And then of course there are injuries.  

The Dodgers last played in Boston in 2010 (they were swept). Clayton Kershaw did not pitch in that series. How he will fare the first time with that Green Monster at his back is anyone’s guess – stats or no stats.

Will Chris Sale bounce back from a disappointing and injury-plagued LCS? Closer Craig Kimbrel hasn’t exactly been lights out either. Will the Red Sox get the good or bad David Price? Will the Dodgers get the good or bad Clayton Kershaw?

So I guess what I’m saying is: whichever team has the better record, Charley Steiner will report the opposite.

48 comments :

Jim S said...

I know what you mean about fathers and sons and their teams. In 1968, I was just a boy who started the first grade and the Tigers played the Cardinals. My dad, St. Louis born and bred, told me he hoped the Tigers would win. (They did, coming back from being down three games to one), but that's because he is a good dad. He got his revenge in 2006, when the Tigers played the Cardinals again, this time winning four games to one.

Yes, baseball fans have long memories. That's part of what makes the game great.

Prediction - the Red Sox take it four games to two. They are just so strong and their pitching has really come on strong.

Paul Thompson said...

As a lifelong resident of the upper midwest, I'm still salty about the Brewers. Have to root against the Dodgers all the way.

Curt Alliaume said...

Thanks for the recommendation. Back in 2016, Fangraphs, based on voting from the fans, ranked the Dodgers' radio team eighth of 30 teams (but that was with Vin Scully doing three innings) and the Red Sox team 14th. I don't tend to watch the games as much, so it's important to know who will be better at providing an accurate description when listening.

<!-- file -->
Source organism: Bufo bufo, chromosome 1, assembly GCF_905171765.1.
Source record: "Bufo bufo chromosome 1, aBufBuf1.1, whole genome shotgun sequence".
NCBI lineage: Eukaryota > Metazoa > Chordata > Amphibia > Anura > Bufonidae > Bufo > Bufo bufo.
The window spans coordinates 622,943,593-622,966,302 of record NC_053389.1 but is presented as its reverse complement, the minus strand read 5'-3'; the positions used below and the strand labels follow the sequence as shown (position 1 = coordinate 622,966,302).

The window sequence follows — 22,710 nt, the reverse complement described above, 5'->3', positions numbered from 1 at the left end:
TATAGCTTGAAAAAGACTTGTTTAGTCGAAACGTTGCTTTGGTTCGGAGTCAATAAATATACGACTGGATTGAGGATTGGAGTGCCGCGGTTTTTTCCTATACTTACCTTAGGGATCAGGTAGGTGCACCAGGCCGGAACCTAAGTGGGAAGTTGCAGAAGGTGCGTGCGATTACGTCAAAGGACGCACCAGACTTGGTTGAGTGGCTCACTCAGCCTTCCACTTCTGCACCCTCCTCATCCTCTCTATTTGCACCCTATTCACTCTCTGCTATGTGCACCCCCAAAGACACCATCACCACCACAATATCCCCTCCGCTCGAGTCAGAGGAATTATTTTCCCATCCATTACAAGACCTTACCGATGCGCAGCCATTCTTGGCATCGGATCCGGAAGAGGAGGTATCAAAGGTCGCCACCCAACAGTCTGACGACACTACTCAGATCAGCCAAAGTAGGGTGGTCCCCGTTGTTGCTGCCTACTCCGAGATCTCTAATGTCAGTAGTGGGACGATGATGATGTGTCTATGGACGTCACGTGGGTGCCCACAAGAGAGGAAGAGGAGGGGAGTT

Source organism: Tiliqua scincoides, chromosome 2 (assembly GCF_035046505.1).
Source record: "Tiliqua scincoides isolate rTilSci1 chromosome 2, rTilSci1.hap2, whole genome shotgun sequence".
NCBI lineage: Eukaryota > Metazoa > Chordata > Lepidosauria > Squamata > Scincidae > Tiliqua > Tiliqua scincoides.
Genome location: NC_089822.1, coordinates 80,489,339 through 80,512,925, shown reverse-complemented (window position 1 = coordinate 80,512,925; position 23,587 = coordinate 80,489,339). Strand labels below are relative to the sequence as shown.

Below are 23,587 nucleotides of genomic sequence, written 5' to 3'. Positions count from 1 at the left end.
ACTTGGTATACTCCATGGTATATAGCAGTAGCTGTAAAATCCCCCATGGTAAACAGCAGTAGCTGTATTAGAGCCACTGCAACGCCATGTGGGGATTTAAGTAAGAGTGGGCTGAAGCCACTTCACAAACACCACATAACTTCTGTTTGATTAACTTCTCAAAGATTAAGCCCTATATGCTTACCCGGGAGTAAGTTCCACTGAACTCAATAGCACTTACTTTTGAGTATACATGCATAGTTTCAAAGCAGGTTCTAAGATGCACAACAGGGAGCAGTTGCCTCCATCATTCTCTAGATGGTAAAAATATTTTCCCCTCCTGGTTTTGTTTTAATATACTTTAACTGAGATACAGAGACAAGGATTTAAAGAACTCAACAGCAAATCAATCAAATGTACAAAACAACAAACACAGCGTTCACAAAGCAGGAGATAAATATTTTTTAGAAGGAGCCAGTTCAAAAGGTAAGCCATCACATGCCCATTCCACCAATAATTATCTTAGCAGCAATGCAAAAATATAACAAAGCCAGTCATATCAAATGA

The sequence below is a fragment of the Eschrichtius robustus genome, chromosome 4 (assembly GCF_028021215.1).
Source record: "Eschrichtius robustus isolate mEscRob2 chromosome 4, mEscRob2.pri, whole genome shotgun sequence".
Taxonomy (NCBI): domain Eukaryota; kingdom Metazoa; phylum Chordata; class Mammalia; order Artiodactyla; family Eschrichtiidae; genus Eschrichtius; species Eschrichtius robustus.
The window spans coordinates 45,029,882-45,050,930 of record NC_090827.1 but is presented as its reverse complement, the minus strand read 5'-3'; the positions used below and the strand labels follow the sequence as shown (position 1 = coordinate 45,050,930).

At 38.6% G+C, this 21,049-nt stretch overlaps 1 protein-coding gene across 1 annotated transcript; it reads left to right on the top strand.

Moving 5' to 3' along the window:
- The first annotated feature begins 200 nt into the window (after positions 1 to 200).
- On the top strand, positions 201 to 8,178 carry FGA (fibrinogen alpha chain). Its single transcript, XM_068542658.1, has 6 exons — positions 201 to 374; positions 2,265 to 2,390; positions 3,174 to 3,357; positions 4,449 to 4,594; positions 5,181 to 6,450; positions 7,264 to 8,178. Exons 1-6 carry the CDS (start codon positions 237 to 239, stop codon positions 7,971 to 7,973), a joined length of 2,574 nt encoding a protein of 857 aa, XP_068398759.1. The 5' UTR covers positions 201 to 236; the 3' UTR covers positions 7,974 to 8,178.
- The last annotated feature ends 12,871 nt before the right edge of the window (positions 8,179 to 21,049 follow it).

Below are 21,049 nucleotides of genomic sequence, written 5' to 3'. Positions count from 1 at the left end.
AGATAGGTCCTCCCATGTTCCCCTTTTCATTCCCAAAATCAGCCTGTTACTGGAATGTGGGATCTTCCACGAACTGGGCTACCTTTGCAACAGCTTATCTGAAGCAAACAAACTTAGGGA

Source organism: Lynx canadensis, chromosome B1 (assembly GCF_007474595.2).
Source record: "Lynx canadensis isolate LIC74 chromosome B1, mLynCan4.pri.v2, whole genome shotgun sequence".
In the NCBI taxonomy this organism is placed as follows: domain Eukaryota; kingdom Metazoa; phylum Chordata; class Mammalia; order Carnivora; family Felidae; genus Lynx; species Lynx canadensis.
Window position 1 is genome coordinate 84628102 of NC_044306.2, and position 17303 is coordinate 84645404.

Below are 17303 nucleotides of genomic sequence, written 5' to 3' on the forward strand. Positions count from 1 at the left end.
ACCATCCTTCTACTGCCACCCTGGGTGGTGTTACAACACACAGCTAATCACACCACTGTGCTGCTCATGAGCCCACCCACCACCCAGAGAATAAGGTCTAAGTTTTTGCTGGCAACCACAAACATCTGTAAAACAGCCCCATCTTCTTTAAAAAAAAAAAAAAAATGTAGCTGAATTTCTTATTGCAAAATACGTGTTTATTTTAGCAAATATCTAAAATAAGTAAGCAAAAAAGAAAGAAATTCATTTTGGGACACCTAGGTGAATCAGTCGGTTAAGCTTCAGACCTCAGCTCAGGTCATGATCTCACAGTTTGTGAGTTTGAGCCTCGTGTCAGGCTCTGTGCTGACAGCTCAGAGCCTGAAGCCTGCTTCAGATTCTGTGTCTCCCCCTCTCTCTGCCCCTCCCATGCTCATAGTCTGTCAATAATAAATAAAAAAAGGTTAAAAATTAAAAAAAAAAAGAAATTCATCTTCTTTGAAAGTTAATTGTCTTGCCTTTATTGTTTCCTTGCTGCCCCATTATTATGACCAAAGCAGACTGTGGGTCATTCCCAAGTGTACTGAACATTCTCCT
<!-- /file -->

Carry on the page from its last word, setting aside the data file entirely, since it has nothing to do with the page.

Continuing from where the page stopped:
https://www.fangraphs.com/blogs/2016-broadcaster-rankings-radio-10-1/

Gary Campbell said...

During the regular season, Joe Davis calls the games on the Spectrum TV broadcasts. He is quite good.

VP81955 said...

Beat the New England Evil Empire and their pink-hatted, "Sweet Caroline"-singing fans!

How many titles have Boston teams won in the past 15 years? About a dozen, right, and all four of them too. In contrast, Los Angeles last won with the Kings in 2014 -- two Stanley Cups this decade and they still can't get arrested. (That leads to a discussion of how two-dimensional and front-running LA sports fans are -- Dodgers/Lakers, Dodgers/Lakers -- but we'll leave that for another time,)

This ex-Washingtonian hopes the Dodgers win, if only because it'll likely mean they won't pursue Bryce Harper as a free agent and he might just stay with the Nationals, who in their 50 years including Montreal have yet to play in a best-of-seven series. Not a Bosox/Chisox/Cubs "curse," but weird just the same.

goodman.dl said...

The ideal player is still Willie Mays. It's just that guy is incredibly hard to find. I hear there's a Mantle-Mays type player in Anaheim...

Mike Barer said...

Thank you for having occasional sports post, even though you have said that it irritates a segment of your readership.

Tim B. said...

We’re going to have to agree to disagree on this one - the Brewers loss over the weekend was heartbreaking. We’ll be back next year! (We don’t worry about rain around here - that’s all I’m saying...)

There’s definitely not a lot of Joe Buck love around town - he was siding with the Dodgers and also mispronouncing Brewers names,

Disappointed fan still looking for a Brewers World Series win....

Mike Barer said...

Even though I'm a huge Baseball fan, the World Series comes so late in the year, that my mind is totally focused on football.
That would change quickly if the Mariners would ever make it.

Robert Forman said...

Have you seen Vin Scully's Proposition 4 advertisements? I haven't studied the propositions yet but if Scully wants it then I'm voting yes.

Anonymous said...